The power to transfer an estate for life is an ordinary characteristic of such an estate. Further, "[t]he estate for life is not forfeited by any attempt made by the owner thereof to convey more than he owns, but the transferee does get the estate for life." 2 R. Powell, The Law of Real Property § 203[3](rev. ed. P. Rohan 1986). The trial court erred in finding the 1985 warranty deed from Edna to Edwina and Margaret Jean void ab initio. While it is true that Edna, as life tenant, could not deed away any interest greater than that which she possessed, under modern conveyancing a purported conveyance of a fee simple by the life tenant is effective to convey a life estate. Scott v. Fairlie, 81 Fla. 438, 89 So. 128 (1921). See also Haydon v. Weltmer, 137 Fla. 130, 187 So. 772 (1939) (absent a power to convey a greater estate, a life tenant's bill of sale of personalty conveys merely his life estate therein). We hold, therefore, that the warranty deed executed by Edna in 1985 sufficed to transfer her life estate in the real property to her daughter and grandniece.


The duty owed by life tenants to remaindermen is comparable to that of a trustee or quasi-trustee, because the life tenant cannot injure the property to the detriment of the rights of the remaindermen. Wagner v. Moseley, 104 So.2d 86 (Fla. 2d DCA 1958). Ordinary life tenants may not permanently diminish or alter the value of the remaindermen's future estate, a limitation which places on ordinary life tenants "the responsibility for all waste of whatever character." Sauls v. Crosby, 258 So.2d 326, 327 (Fla. 1st DCA 1972). It is well settled that life tenants are bound in law to pay property taxes during the continuance of their estate. Pike v. Wassell, 94 U.S. 711, 24 L.Ed. 307 (1877). Failure to pay taxes constitutes waste. Therefore, "[a] life tenant who commits an act which results in damage to the corpus of the property or to the reversioner or the remainderman, if done in a manner inconsistent with good husbandry and not done as would a reasonable fee simple owner were he occupying the land, is liable for damages." 1A R. Boyer, Florida Real Estate Transactions, § 18.07[3] (1987) (citing Sauls v. Crosby, 258 So.2d 326 (Fla. 1st DCA 1972)). The vested remaindermen in the instant case properly brought an action for waste. See Weed v. Knox, 157 Fla. 896, 27 So.2d 419 (1946) (vested remainderman has right to protect real property and maintain an action for any injury to inheritance). The trial court was correct in finding that waste had been committed to the property in the form of unpaid real property taxes for the years 1984, 1985, and 1986.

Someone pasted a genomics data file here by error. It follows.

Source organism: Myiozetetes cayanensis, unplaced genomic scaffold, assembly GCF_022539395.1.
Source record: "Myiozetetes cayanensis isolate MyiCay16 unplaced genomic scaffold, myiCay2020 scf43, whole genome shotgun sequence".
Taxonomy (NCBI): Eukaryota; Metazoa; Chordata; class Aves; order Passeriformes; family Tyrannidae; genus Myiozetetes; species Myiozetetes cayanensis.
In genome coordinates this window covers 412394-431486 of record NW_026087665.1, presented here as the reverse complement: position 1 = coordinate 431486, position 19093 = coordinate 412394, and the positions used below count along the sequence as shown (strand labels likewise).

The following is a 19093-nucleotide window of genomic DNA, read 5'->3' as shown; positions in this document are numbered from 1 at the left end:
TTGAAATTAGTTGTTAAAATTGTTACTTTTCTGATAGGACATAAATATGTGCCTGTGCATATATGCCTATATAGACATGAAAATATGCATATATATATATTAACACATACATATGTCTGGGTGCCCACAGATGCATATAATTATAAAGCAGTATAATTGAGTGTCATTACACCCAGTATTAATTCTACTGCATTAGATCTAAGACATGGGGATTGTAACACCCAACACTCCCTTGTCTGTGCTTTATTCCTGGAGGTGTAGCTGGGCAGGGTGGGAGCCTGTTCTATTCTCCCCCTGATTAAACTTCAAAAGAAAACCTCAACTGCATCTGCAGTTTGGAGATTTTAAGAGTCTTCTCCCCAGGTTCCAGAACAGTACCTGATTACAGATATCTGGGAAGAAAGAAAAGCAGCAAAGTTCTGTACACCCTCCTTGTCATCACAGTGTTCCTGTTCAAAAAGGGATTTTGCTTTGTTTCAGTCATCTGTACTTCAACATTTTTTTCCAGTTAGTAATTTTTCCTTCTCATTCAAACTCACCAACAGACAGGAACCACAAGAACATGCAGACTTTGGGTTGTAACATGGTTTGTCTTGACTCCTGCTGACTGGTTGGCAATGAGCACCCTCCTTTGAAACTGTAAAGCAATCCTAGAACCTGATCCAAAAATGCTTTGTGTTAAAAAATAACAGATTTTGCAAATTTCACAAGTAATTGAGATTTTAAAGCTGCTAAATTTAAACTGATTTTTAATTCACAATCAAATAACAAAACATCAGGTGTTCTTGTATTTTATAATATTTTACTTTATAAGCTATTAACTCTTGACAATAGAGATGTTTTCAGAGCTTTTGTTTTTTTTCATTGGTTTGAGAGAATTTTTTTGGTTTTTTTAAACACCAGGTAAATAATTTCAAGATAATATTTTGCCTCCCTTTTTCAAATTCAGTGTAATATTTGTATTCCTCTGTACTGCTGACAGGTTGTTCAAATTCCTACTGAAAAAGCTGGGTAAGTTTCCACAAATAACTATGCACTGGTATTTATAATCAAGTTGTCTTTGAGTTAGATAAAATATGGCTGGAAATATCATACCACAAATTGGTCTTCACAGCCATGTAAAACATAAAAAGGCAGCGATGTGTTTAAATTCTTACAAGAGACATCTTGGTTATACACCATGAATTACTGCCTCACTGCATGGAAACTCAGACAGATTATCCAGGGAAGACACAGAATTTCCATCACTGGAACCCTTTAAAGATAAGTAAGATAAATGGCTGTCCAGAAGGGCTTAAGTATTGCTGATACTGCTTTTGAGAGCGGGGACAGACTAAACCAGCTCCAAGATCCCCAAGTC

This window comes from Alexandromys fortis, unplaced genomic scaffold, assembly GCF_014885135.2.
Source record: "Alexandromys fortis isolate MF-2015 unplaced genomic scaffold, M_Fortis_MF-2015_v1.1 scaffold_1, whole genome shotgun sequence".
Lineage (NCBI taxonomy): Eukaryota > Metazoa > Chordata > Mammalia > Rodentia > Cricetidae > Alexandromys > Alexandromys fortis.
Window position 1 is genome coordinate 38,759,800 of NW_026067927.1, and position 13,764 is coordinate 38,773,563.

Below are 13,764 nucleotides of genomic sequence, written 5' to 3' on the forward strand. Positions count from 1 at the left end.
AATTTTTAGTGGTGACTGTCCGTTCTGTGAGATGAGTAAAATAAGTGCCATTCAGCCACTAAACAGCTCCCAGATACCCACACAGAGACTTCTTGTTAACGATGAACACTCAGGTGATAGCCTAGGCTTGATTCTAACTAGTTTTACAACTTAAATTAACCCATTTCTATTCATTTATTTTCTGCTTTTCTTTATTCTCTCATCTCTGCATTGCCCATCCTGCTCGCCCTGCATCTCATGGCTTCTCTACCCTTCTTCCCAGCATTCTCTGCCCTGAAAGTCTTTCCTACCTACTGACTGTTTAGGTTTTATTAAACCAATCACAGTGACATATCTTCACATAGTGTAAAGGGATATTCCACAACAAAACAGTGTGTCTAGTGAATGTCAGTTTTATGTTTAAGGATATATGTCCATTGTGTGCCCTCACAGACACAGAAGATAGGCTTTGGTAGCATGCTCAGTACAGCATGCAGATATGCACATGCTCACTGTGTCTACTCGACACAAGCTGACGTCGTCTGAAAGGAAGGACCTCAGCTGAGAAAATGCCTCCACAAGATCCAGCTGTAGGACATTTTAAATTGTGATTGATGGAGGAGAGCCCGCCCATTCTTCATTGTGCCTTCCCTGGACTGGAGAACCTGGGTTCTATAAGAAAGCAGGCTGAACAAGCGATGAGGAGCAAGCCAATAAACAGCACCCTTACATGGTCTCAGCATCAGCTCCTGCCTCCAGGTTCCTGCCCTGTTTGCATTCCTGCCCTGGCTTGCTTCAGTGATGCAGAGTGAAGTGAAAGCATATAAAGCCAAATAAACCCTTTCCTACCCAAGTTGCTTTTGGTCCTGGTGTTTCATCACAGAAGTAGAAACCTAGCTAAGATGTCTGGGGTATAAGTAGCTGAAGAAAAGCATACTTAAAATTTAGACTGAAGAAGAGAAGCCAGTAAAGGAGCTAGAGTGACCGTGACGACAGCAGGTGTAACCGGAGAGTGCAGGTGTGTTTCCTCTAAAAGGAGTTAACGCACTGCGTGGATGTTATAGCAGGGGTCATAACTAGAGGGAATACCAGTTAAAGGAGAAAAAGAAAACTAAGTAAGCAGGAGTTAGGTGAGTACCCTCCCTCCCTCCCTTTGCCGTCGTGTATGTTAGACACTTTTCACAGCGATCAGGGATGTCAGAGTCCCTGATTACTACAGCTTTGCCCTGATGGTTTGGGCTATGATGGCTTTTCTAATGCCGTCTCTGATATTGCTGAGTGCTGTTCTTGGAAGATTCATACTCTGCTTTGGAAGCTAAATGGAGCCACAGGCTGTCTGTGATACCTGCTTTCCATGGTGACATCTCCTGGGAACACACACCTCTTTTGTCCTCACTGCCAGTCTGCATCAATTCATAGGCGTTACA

The remaindermen urge that the appropriate remedy for the life tenant's failure to pay taxes is an acceleration of the vested remaindermen's interest in the real estate. The doctrine of acceleration rests upon the presumed intentions of a testator regarding a life estate created by will or trust. Murphy v. Murphy, 125 Fla. 855, 170 So. 856 (1936). Our research has not revealed, nor have the parties cited any Florida case in which the doctrine has been applied to a life estate created by operation of homestead law, and we decline the invitation to apply the doctrine to the case before us. Most jurisdictions have held that, upon the failure of the life tenant to pay the taxes, the remainderman is entitled to have a receiver appointed to collect the rents and apply them to discharge the tax indebtedness. 51 Am.Jur.2d, Life Tenants and Remaindermen, § 257 (1970), and cases cited therein. In its final order, the trial court directed that the life tenant establish an escrow account for the purpose of making future real estate tax payments. On remand, we direct the trial court to consider the merits of appointing a receiver to collect rents, pay taxes, and account to the remaindermen. We also remand for the purpose of properly allocating the present tax arrearage between the previous life tenant, Edna, and the present life tenants. In addition, the expert witness fees and costs must be reallocated so that the present life tenants will bear an equitable share. We will not disturb the trial court's denial of attorney's fees to the remaindermen.

Affirmed in part, reversed in part, and remanded for further proceedings in accordance with this opinion.

Summaries of

Chapman v. Chapman

District Court of Appeal of Florida, Third District
Jun 30, 1988
526 So. 2d 131 (Fla. Dist. Ct. App. 1988)

holding that deed executed by a husband to convey homestead property to his second wife was void ab initio because it violated the Florida Constitution

Summary of this case from Schlossberg v. Estate of Kaporovsky

holding that deed executed by a husband to convey homestead property to his second wife was void ab initio because it violated the Florida Constitution

Summary of this case from Schlossberg v. Estate of Kaporovsky

holding that "the life tenant cannot injure the property to the detriment of the remaindermen"

Summary of this case from Carroll Assoc. v. Galindo

noting that "[t]he duty owed by life tenants to remaindermen is comparable to that of a trustee or quasi-trustee"

Summary of this case from Carroll Assoc. v. Galindo
Case details for

Chapman v. Chapman

Case Details


Court:District Court of Appeal of Florida, Third District

Date published: Jun 30, 1988


526 So. 2d 131 (Fla. Dist. Ct. App. 1988)